Great new authors in dark fantasy, romance, political thrillers, and non-fiction continue to impress me with many stories out there. Along the way of networking I bumped into the horror genre. I admit to being a wimp in horror films, preferring the ‘small screen’ after dumping a coke on one of my early dates as a teenager while watching the first “Halloween” film at a theatre. It’s stupid that I work in the medical field and see blood without batting an eye, but on screen, I cringe.
As I’ve read more horror genre books, I can see where there’s a bit of overlap with dark fantasy. Usually both genres have a certain amount of bloody violence. Some reviewers give my books an eight out of ten “gore factor” but some horror novels to me make my novellas look pretty tame. A big difference to me between dark fantasy and horror is the lack of a protagonist in horror, which makes sense and what gives me a jolt sometimes when reading. Unopposed evil makes for a scary story.
Which brings me to the point, how do we define “gore” in books? Blood/body parts splashed over a stone staircase after a battle? A bunch of evil priests lying dead after being struck down by their own weapons? A vampire lying in wait to nab a serial killer to squeeze out the blood by some creative means? Or a person disemboweled by a demon and hung in a tree?
Other genres have gore factors as well. Crime, mainstream and non-fiction, particularly war stories, certainly can disturb me with horrific violence. So how much gore is enough? Answer: No answer. Fiction writers (my emphasis here) use scenes to move the plot, and may/may not have more than a drop of blood. The story stands, and for children’s books, holding back the blood is understandable; for adult books, not holding back the blood may make for a good night’s sleep in the world of entertainment today; but it’s hardly necessary depending on the message the author wants to convey. I don’t believe bloody scenes are a story; the events that lead to and follow these scenes comprise a more important part of the plot.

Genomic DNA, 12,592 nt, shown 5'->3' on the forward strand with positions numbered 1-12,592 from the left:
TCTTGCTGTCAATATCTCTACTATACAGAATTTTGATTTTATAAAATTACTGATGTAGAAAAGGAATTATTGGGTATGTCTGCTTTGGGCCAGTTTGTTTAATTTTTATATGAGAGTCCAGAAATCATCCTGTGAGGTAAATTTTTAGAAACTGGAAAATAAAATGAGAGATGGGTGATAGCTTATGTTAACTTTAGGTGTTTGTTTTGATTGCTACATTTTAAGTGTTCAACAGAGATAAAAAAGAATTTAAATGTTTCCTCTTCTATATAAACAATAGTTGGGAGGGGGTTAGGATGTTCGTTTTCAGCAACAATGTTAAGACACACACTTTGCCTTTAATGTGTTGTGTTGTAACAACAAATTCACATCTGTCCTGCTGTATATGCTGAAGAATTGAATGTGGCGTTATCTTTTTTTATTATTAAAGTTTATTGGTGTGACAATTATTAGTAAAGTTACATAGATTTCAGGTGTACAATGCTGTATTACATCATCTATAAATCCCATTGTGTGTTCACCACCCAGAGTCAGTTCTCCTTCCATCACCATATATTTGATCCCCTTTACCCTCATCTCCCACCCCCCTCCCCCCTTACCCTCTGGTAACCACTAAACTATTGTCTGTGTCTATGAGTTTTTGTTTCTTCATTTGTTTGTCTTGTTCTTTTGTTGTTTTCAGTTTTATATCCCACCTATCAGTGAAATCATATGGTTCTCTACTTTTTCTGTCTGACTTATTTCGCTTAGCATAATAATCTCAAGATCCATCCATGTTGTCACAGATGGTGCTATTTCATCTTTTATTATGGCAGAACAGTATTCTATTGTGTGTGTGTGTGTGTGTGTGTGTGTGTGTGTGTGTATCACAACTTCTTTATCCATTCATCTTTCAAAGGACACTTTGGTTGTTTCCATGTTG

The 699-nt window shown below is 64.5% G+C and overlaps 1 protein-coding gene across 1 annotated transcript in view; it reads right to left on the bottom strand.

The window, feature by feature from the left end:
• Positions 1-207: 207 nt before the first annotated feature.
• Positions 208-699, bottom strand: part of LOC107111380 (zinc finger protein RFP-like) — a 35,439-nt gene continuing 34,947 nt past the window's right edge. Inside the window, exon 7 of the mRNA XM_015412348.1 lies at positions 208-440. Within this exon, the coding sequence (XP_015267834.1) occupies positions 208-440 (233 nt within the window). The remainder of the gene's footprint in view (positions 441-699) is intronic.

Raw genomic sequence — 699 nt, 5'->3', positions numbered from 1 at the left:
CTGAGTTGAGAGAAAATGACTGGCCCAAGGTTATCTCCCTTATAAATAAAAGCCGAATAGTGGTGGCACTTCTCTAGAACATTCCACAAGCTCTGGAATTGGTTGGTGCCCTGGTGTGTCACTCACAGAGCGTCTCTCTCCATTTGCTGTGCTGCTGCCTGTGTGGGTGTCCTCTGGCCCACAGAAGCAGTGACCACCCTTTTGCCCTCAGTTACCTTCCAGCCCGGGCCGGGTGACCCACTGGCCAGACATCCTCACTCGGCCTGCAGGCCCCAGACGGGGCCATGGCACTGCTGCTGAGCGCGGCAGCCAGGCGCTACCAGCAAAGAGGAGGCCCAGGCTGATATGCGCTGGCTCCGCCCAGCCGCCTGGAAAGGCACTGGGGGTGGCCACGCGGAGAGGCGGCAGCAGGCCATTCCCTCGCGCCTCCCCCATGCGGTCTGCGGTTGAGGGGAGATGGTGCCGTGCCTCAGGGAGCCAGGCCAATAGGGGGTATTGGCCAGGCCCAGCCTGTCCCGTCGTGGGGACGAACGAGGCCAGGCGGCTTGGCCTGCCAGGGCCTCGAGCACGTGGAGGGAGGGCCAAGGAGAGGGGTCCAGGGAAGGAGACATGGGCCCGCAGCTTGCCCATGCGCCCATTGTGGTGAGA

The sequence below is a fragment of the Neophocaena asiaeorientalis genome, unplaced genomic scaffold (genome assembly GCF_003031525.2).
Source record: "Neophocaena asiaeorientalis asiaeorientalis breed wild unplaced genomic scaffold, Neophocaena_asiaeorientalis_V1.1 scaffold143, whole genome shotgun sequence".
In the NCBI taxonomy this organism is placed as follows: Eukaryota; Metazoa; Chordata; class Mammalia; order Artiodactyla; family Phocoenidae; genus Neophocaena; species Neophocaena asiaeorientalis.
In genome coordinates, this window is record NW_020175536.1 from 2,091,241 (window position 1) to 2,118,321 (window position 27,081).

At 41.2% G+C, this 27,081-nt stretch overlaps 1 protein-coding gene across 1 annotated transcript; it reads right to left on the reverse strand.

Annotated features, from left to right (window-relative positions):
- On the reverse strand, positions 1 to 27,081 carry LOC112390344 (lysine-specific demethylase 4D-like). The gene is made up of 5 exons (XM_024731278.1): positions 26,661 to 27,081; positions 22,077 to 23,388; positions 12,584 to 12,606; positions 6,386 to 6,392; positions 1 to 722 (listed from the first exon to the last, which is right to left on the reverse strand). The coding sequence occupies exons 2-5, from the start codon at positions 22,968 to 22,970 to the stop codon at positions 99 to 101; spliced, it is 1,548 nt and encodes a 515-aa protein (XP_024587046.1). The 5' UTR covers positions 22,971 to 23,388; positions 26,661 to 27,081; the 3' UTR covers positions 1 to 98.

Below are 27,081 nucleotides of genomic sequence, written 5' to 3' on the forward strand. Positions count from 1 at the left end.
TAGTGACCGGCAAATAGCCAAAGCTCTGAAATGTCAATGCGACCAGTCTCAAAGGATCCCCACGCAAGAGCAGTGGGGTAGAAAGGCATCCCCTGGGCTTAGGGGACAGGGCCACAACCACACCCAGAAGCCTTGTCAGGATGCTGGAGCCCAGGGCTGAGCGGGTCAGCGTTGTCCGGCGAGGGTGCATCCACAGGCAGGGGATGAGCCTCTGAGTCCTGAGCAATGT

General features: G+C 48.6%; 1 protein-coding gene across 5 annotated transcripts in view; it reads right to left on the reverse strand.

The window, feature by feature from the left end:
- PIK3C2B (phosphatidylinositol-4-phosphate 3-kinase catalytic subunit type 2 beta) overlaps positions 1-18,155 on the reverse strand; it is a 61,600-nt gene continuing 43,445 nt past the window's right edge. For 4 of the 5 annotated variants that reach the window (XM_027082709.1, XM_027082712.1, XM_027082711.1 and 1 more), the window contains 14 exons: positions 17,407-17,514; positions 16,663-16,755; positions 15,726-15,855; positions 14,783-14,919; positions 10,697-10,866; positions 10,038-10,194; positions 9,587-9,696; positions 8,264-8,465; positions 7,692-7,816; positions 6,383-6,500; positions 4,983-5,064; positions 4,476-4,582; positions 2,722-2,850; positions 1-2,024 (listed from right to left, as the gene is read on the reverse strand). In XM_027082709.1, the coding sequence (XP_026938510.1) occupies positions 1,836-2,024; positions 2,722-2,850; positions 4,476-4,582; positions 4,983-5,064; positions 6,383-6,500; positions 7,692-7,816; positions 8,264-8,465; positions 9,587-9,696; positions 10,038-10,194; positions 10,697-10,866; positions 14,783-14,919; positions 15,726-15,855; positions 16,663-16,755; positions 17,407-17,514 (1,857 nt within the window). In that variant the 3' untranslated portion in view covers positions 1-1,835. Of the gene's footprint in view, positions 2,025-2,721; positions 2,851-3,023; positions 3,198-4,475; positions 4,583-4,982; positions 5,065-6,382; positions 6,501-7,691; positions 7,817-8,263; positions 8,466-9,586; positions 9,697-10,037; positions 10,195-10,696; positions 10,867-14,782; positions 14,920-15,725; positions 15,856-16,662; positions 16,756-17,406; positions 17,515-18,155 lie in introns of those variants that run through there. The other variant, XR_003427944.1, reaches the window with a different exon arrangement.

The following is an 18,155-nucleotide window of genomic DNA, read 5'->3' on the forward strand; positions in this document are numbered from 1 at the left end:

So, new authors go forth and write again. Is horror your thing? Go for it, and if it contains bloody violence, show us readers why it’s there instead of it just being there. For us in dark fantasy, battles are what we write, so some blood will show up on the end of a blade. For the non-gore readers/writers, stories can be told with excellence without the use of bloody violence. That’s part of what makes writing great; the creation of a story using the tools the author sees fit to use.